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Fremontodendron is a plant genus in the family Sterculiaceae. Some botanists and growers use its synonym, Fremontia. Its common name is flannel bush, in reference to its hairy texture. Many people get skin irritations by handling or brushing against the plant. The Fremontodendron genus contains only two species, F. californicum and F. mexicanum, but gardeners grow many cultivars of these species.
Typically, the large showy flowers of the Fremontodendron plants bloom from late spring until the middle of autumn. The flowers of the different species and cultivars vary, but generally the flowers are yellow and measure about 2.5 inches (6 cm) across. They are saucer-shaped and five-petaled. The flowers may be rounded at the petal tips or end in long points, depending on the cultivar.
Gardeners who need plants for exceedingly dry climates would do well to investigate the Fremontodendron cultivars. Excessive rainfall or heavy watering usually has adverse affects on the plants and frequently will kill them. The plants often thrive in sandy, dry soil with an occasional watering if it is an unusually dry summer. Generally, growers create a very large bed that is at least 3 feet (1 m) deep in sand.
Generally, flannel bushes thrive when planted against a southern wall where they get warmth from the sun-heated stones. Most gardeners prune off the shoots that have flowered that year to maintain the shrub's shape and size. Gardeners familiar with flannel bushes plant them away from walkways and areas where people might brush against them.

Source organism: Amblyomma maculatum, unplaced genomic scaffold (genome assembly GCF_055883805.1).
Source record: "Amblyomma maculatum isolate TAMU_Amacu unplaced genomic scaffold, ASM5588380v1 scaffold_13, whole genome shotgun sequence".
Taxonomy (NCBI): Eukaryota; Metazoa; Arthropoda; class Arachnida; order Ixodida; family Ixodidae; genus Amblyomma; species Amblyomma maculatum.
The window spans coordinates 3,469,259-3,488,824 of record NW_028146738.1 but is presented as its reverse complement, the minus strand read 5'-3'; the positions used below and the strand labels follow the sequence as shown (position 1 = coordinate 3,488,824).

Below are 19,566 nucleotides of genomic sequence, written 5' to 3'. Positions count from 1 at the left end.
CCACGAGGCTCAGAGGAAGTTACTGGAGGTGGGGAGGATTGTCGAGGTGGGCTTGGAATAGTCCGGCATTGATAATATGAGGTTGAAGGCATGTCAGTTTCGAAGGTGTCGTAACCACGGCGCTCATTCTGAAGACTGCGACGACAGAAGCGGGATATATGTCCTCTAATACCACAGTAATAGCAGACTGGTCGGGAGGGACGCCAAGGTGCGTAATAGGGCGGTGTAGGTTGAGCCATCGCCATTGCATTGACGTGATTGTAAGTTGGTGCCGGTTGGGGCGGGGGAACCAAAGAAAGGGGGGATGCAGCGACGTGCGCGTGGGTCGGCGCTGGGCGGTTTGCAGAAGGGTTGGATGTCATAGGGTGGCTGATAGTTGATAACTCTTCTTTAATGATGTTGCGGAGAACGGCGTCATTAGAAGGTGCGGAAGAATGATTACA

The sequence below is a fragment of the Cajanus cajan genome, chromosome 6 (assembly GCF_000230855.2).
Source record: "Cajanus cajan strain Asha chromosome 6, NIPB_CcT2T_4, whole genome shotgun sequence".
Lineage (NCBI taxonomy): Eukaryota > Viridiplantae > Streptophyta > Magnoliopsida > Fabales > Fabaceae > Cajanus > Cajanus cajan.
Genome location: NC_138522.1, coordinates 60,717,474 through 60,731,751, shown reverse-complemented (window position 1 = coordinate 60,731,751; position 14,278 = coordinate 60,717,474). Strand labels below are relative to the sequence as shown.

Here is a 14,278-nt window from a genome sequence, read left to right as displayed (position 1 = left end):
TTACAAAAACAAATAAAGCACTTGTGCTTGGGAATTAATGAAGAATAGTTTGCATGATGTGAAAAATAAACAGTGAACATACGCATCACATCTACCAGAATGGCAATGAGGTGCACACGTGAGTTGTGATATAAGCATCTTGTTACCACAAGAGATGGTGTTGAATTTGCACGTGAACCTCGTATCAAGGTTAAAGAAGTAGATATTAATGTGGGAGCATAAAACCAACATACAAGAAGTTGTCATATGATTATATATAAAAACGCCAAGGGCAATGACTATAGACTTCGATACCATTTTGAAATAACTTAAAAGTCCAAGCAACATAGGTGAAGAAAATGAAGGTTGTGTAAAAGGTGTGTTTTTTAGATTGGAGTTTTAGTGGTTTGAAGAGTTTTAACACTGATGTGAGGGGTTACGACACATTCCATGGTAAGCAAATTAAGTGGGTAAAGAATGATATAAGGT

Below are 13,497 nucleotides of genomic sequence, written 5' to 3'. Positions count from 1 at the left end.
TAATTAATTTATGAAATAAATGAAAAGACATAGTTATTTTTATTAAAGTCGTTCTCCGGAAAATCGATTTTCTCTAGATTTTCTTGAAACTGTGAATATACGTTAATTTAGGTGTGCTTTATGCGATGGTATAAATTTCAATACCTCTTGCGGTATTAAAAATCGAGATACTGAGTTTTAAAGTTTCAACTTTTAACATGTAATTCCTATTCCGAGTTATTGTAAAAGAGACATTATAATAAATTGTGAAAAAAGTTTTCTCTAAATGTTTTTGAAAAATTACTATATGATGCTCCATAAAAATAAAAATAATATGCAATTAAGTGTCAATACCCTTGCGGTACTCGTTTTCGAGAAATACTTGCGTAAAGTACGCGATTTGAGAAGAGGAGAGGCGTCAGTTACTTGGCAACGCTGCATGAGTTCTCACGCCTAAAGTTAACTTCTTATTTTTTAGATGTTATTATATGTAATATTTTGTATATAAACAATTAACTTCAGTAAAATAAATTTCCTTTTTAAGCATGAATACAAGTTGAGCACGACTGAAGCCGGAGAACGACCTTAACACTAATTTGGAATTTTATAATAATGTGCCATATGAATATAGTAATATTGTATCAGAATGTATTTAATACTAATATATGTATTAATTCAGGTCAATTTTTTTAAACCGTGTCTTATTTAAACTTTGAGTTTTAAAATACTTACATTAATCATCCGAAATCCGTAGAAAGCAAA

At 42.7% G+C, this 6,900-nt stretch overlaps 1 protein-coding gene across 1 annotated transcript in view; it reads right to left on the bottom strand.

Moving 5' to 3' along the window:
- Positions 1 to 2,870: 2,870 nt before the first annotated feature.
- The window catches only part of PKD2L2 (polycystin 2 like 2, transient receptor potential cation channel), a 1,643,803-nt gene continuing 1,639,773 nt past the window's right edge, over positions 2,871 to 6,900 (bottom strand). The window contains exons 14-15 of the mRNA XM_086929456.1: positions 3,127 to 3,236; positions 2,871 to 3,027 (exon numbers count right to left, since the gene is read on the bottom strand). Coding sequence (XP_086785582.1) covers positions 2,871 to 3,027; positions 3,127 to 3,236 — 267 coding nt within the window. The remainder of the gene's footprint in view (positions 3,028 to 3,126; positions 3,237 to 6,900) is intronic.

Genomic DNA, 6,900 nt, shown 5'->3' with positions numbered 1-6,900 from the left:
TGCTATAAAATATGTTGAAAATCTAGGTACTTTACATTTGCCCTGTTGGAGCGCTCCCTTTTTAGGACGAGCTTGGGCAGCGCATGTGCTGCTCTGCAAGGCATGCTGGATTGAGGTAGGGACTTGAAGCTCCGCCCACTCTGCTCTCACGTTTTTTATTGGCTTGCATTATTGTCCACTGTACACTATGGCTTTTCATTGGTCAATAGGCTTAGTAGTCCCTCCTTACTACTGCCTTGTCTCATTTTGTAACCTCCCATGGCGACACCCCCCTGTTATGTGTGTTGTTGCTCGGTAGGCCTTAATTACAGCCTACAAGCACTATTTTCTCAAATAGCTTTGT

Growers either sow the plant's seed in the spring or root stem cuttings to propagate the plant. Greenwood cuttings usually prefer to root in the early summer. Semi-ripe wood refers to stems that are past the spring growth spurt and have become semi-woody. Growers root these cuttings in late summer to early autumn.
Fremontodendron plants may suffer from root rot. When grown in containers, they might die from stem rot. Sometimes scale insects attack the plants.
There are many cultivars to choose from. Some of the more popular ones are California glory, Ken Taylor, and Pacific sunset. Each of these plants is hardy in climates where the temperatures rarely fall to 20°F (about -7°C). Gardeners generally plant these cultivars because growers bred them to produce masses of the waxy flowers.
Most of the Fremontodendron shrubs grow to heights of 20 feet (about 6 m). Ken Taylor and some other cultivars are spreading shrubs and may reach only 6 feet (2 m) tall, but spread to lengths of about 10 feet (about 3 m). Gardeners should consider these varying growth habits when purchasing the plants for their garden.
When not in bloom, the shrubs are generally nondescript. The leaves are evergreen or semi-evergreen, have five to seven lobes, and are dark green. Typically, they are 2 to 4 inches (about 5 to 10 cm) long and have soft hairs on the underside.
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